Why should we be baptized?
As commanded by Christ, every believer should be baptized. It is essential to becoming a Christ follower (Matthew 28:19). Furthermore, through baptism we are following Christ’s example (Matthew 3:13-17), accepting forgiveness of our sins (Acts 2:38; 22:16), receiving the Holy Spirit (Acts 2:38), expressing trust in Christ (Acts 8:12-13), and testifying to God’s work in our lives (Romans 6:1-8, Galatians 3:27).
The Holy Spirit prompts individuals to recognize their sin and guilt, and the only way in which the human soul can be wiped clean of sin is through the blood of Jesus Christ (Hebrews 9:27-10:7). This “washing away” of sin is most clearly symbolized in the act of baptism (Acts 22:16). Peter, the apostle, makes this powerful statement. “… baptism now saves you--not the removal of dirt from the flesh, but an appeal to God for a good conscience--through the resurrection of Jesus Christ.” (1 Peter 3:21 NASB) Every believer should be baptized. It is essential to becoming a Christ follower. It is essential to salvation.
Since one of the biggest obstacles between God and man is human pride, baptism also offers a venue by which believers humble themselves before God and others, and admit their need for Christ’s redemption (James 4:6). In addition, baptism meets a God-given human need for expression. Baptism is the scriptural expression of faith in Christ.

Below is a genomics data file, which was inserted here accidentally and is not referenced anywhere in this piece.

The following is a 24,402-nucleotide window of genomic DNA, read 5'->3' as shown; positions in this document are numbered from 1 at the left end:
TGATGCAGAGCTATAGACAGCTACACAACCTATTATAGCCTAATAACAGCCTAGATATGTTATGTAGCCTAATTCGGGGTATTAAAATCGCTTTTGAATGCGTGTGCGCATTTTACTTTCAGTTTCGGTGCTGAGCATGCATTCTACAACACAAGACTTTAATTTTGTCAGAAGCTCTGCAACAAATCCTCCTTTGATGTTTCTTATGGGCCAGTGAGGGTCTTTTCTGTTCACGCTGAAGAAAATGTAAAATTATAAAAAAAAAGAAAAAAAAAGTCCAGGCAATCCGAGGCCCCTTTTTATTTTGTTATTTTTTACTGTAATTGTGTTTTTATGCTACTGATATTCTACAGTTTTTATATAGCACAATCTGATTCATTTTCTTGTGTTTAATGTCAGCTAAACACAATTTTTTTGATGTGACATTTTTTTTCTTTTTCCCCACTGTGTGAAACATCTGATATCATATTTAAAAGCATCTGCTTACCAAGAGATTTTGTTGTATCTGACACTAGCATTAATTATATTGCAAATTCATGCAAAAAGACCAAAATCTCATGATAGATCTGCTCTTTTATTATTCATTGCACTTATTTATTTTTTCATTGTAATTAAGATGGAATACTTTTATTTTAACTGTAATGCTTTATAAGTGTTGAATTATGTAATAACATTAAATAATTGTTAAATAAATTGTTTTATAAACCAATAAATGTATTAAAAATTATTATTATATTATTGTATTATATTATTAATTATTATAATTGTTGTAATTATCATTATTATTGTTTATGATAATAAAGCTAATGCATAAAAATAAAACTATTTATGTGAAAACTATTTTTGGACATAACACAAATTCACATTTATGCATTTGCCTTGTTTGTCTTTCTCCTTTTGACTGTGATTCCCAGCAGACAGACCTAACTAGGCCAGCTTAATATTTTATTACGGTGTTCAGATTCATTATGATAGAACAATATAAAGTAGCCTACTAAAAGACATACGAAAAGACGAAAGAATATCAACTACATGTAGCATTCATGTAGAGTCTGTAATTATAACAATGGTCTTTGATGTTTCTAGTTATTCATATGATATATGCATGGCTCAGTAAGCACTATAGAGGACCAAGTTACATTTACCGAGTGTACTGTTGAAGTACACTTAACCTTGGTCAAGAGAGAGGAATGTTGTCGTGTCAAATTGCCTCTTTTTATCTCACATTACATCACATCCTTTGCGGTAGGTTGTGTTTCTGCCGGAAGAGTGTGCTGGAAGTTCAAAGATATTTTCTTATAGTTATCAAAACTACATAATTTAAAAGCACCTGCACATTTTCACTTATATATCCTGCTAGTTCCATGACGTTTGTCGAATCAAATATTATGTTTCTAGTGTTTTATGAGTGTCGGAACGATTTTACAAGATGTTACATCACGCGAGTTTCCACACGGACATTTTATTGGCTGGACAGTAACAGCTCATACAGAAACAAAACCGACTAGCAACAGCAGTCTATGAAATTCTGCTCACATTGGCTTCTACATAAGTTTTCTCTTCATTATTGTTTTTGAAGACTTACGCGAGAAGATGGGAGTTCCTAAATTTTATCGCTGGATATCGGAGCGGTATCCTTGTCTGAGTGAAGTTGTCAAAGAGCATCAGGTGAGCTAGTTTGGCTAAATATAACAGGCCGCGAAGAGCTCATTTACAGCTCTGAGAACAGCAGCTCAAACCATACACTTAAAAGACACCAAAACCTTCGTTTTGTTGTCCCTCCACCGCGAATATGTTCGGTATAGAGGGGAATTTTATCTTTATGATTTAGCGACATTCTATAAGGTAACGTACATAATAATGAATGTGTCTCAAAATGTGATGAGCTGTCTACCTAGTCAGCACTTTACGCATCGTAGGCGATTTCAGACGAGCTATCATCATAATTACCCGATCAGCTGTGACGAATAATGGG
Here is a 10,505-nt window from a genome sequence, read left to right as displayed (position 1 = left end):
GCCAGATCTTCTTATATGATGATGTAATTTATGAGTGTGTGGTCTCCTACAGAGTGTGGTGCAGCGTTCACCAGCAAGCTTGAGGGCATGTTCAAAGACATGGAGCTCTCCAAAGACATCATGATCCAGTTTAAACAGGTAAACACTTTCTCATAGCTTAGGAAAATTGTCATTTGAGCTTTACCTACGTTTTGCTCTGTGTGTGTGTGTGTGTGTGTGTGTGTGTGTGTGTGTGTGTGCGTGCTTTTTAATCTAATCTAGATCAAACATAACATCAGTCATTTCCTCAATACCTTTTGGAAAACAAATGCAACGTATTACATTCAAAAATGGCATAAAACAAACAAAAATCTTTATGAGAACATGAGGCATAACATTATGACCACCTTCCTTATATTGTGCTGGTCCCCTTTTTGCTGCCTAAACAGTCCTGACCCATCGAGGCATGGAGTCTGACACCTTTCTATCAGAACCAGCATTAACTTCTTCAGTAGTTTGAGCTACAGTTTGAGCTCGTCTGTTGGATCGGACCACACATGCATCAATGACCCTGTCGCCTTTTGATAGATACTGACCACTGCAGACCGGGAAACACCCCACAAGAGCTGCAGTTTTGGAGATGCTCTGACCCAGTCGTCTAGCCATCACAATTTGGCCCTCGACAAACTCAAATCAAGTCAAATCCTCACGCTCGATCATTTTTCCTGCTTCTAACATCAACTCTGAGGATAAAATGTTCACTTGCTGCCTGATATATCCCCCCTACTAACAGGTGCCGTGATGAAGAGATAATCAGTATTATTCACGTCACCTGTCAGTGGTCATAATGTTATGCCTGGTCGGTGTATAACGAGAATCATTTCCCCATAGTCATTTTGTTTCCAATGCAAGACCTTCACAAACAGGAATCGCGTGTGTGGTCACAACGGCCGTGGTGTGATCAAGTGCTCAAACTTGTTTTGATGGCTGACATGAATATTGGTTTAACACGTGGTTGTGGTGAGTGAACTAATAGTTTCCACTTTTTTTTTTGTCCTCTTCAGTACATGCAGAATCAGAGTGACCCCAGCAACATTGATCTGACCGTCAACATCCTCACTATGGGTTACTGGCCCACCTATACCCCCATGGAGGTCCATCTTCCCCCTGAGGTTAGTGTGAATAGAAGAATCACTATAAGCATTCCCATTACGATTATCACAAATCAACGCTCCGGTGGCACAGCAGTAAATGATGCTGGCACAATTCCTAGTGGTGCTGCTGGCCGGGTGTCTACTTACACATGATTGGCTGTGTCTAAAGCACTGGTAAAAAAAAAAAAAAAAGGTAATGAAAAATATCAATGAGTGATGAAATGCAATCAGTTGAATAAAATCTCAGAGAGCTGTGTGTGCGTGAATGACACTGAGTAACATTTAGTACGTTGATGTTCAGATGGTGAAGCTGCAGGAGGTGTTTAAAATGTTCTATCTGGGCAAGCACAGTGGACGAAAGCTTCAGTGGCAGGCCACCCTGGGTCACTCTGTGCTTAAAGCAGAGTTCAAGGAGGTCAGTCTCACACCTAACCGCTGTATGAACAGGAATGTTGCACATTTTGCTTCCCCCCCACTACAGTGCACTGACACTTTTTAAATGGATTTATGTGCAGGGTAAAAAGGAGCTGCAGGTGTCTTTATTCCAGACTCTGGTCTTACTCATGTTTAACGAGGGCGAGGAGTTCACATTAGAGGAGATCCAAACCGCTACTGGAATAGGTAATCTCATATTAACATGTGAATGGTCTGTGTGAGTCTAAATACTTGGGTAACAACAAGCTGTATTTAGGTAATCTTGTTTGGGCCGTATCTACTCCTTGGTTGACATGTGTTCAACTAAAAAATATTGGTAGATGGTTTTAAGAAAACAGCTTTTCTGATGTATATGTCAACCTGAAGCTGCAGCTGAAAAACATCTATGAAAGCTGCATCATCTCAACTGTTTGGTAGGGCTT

The act of baptism alone cannot save an individual. We are saved by grace through faith in Jesus Christ. We are saved only through accepting Christ’s sacrifice on the cross. Baptism is the point in time when we receive the benefits of our faith, the blessings of salvation, and the forgiveness of our sins. Those who were never baptized by immersion but were sprinkled for baptism as infants rest in God’s merciful hands. We hope that Jesus will say to any person who has truly submitted to Him but was not taught about immersion, “Your faith has saved you.” Yet someone who understands Christ’s command to be immersed and refuses to obey should not consider himself to have submitted to Christ.